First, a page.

Looking at the 25-year plan, Miggins said the water main replacement for Main Street from the Beach Well to Liberty Avenue slated for 2020 construction should be moved up to this year. She said the city has a pervious pavement grant for the westside of North Main to correct drainage and they don’t want to do this project only to find out later the main could fail. That total cost could be $390,000. The city engineer also noted that State Street (Route 60) and Liberty are scheduled to be resurfaced in 2022 so water main replacements should be done before that happens. The State Street project would be $241,488, and the Liberty project would be $491,855. Vermilion Road is also scheduled to have a section repaved in 2022 and water main replacement should be done there first as well. Miggins pointed out a critical section of undersized pipe on West River, too.

 
The city engineer stated they probably don’t want to do replacements on recently paved roads such as Sanford, Douglas, Essex, Fairfax, and Berkshire. She added that Altamont has the most frequent main breaks but construction is not scheduled until 2022. “During the first 8-10 years there is no shortage of mains that need attention,” said Miggins.
Councilman Jim Forthofer asked what percentage of water main replacements would be done out of the total in 25 years. Miggins responded she didn’t calculate by percentage but she could and would let them know. Councilman Frank Loucka asked if materials they use could be improved, a better alloy or grade? Miggins answered they were using PVC to avoid corrosion because the basic problem for metallic water lines is corrosion. Councilwoman Barb Brady asked about the lines going into homes. Miggins said they use a copper service for homes and those pipes would remain. Brady asked if they could reline the 6-8 inch pipes. She said relining reduces the inside diameter, but they could look at other techniques such as “bursting.”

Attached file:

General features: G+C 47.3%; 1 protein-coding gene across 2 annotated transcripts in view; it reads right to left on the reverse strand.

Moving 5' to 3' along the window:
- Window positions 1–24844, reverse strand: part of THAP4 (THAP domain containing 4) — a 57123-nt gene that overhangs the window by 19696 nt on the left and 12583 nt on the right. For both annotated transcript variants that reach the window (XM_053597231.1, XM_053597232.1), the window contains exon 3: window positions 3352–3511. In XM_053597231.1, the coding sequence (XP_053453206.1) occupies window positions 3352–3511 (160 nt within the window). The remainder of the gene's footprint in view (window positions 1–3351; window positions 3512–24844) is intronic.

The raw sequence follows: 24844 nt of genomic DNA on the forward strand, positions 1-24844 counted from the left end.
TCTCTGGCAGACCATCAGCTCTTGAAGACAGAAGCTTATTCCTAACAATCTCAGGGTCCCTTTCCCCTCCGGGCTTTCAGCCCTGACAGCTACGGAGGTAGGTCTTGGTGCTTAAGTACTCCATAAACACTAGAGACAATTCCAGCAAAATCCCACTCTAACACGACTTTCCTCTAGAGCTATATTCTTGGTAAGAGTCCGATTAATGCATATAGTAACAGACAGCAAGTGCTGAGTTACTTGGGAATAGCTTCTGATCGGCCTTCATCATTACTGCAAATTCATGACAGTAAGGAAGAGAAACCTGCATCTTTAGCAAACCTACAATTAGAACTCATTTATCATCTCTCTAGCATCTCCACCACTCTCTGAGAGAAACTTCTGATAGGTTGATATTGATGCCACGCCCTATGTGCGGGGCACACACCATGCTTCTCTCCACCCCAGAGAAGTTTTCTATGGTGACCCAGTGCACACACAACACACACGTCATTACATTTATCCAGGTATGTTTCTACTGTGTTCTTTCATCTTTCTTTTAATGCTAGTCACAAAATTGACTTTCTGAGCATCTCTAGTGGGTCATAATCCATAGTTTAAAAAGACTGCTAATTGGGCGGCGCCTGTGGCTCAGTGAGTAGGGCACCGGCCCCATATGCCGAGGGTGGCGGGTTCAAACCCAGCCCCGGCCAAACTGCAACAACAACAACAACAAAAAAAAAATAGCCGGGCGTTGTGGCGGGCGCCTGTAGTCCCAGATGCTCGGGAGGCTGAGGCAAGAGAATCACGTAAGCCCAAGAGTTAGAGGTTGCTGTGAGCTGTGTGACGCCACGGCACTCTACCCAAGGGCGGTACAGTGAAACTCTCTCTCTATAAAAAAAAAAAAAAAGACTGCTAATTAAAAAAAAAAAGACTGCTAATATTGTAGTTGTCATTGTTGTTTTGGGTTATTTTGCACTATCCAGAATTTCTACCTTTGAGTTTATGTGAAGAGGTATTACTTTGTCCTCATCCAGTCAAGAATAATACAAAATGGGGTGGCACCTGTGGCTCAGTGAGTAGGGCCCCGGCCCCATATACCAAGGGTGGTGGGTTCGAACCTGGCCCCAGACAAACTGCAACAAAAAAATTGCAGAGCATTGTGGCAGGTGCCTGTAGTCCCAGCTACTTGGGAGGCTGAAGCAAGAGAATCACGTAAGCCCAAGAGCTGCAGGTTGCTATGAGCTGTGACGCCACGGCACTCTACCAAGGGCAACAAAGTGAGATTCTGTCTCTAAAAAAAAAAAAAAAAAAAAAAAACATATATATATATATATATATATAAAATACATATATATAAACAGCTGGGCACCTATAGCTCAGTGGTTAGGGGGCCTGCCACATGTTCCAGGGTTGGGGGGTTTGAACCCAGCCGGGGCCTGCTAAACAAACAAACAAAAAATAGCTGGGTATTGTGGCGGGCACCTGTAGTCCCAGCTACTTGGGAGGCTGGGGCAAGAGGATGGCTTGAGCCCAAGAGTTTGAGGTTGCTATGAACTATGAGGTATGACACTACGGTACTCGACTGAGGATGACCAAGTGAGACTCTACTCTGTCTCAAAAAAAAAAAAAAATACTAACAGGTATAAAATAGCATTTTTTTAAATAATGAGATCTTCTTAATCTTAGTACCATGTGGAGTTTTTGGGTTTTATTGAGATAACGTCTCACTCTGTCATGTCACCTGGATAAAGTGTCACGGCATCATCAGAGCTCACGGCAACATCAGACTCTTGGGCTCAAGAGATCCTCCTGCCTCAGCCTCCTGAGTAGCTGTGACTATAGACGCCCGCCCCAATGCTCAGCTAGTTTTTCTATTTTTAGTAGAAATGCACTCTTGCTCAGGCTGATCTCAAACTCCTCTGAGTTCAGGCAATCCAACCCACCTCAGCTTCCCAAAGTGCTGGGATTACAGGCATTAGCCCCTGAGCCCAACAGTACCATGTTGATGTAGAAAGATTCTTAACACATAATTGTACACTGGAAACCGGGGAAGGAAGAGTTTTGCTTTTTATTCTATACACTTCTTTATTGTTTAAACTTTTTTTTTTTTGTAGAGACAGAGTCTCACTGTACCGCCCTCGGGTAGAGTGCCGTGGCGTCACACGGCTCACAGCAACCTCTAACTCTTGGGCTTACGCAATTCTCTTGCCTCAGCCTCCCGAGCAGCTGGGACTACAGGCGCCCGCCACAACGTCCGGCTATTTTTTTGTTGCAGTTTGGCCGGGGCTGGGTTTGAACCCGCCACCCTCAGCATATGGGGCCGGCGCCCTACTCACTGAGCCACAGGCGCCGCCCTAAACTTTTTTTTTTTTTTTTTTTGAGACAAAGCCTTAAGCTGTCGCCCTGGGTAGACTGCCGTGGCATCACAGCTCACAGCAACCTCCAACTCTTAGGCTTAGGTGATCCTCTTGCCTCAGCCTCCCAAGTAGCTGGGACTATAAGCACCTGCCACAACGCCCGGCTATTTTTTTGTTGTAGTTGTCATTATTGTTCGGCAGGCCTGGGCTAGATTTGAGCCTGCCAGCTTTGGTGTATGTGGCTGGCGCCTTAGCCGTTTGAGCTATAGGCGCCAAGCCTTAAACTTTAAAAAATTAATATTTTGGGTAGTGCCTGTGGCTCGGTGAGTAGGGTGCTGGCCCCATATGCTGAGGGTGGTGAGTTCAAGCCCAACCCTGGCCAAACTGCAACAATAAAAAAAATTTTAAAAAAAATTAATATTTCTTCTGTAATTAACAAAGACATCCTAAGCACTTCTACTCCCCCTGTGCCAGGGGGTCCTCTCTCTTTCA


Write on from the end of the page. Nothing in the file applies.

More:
Councilman Fred Ostrander stated that looking at the next five to ten years, he would rather go for a big bond issue and do the crticial work now than do it in little pieces over years. “I’d like to get all the trunk lines done, do a big chunk all at once.” Miggins responded issuing a bond was something they could look at but would need a financial analysis. She said they could do a big design package all together.

 
Finance director Brian Keller said his concern was the ability to pay it back. Ostrander replied he didn’t see much difference between the inflation cost of 3 percent per year versus the interest to borrow which could be 3 or 3-1/2 percent. He thought with the water rate increase and EPA fee they would bring in $387,000 more per year. Mayor Eileen Bulan added they could look at the Ohio EPA for low interest loans. Miggins said they could also look at the Ohio Water Development Authority where money is available.